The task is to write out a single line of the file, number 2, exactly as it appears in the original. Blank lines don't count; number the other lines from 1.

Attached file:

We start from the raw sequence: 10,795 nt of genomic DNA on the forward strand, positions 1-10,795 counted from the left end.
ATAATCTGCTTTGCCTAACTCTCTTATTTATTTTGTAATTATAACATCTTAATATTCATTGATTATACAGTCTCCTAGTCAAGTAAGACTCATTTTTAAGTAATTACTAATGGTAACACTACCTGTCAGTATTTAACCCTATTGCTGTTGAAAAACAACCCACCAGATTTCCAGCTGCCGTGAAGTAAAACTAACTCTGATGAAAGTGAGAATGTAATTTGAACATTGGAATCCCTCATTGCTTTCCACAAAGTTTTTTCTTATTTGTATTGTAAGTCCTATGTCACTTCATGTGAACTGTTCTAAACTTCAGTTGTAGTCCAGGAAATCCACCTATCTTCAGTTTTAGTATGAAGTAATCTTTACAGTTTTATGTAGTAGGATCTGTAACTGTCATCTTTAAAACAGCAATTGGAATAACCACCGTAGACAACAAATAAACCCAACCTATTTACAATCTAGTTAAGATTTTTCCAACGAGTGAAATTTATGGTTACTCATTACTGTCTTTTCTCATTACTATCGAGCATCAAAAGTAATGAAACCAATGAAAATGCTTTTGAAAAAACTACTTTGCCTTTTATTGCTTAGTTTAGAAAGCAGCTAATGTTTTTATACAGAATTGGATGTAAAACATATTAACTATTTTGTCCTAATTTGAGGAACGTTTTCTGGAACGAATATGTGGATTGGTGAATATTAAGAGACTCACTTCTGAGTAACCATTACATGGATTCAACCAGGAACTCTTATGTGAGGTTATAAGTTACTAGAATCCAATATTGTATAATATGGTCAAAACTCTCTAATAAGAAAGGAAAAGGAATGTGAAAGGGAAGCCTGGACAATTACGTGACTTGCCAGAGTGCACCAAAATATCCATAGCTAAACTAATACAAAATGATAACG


ATAATCTGCTTTGCCTAACTCTCTTATTTATTTTGTAATTATAACATCTTAATATTCATTGATTATACAGTCTCCTAGTCAAGTAAGACTCATTTTTAAGTAATTACTAATGGTAACACTACCTGTCAGTATTTAACCCTATTGCTGTTGAAAAACAACCCACCAGATTTCCAGCTGCCGTGAAGTAAAACTAACTCTGATGAAAGTGAGAATGTAATTTGAACATTGGAATCCCTCATTGCTTTCCACAAAGTTTTTTCTTATTTGTATTGTAAGTCCTATGTCACTTCATGTGAACTGTTCTAAACTTCAGTTGTAGTCCAGGAAATCCACCTATCTTCAGTTTTAGTATGAAGTAATCTTTACAGTTTTATGTAGTAGGATCTGTAACTGTCATCTTTAAAACAGCAATTGGAATAACCACCGTAGACAACAAATAAACCCAACCTATTTACAATCTAGTTAAGATTTTTCCAACGAGTGAAATTTATGGTTACTCATTACTGTCTTTTCTCATTACTATCGAGCATCAAAAGTAATGAAACCAATGAAAATGCTTTTGAAAAAACTACTTTGCCTTTTATTGCTTAGTTTAGAAAGCAGCTAATGTTTTTATACAGAATTGGATGTAAAACATATTAACTATTTTGTCCTAATTTGAGGAACGTTTTCTGGAACGAATATGTGGATTGGTGAATATTAAGAGACTCACTTCTGAGTAACCATTACATGGATTCAACCAGGAACTCTTATGTGAGGTTATAAGTTACTAGAATCCAATATTGTATAATATGGTCAAAACTCTCTAATAAGAAAGGAAAAGGAATGTGAAAGGGAAGCCTGGACAATTACGTGACTTGCCAGAGTGCACCAAAATATCCATAGCTAAACTAATACAAAATGATAACG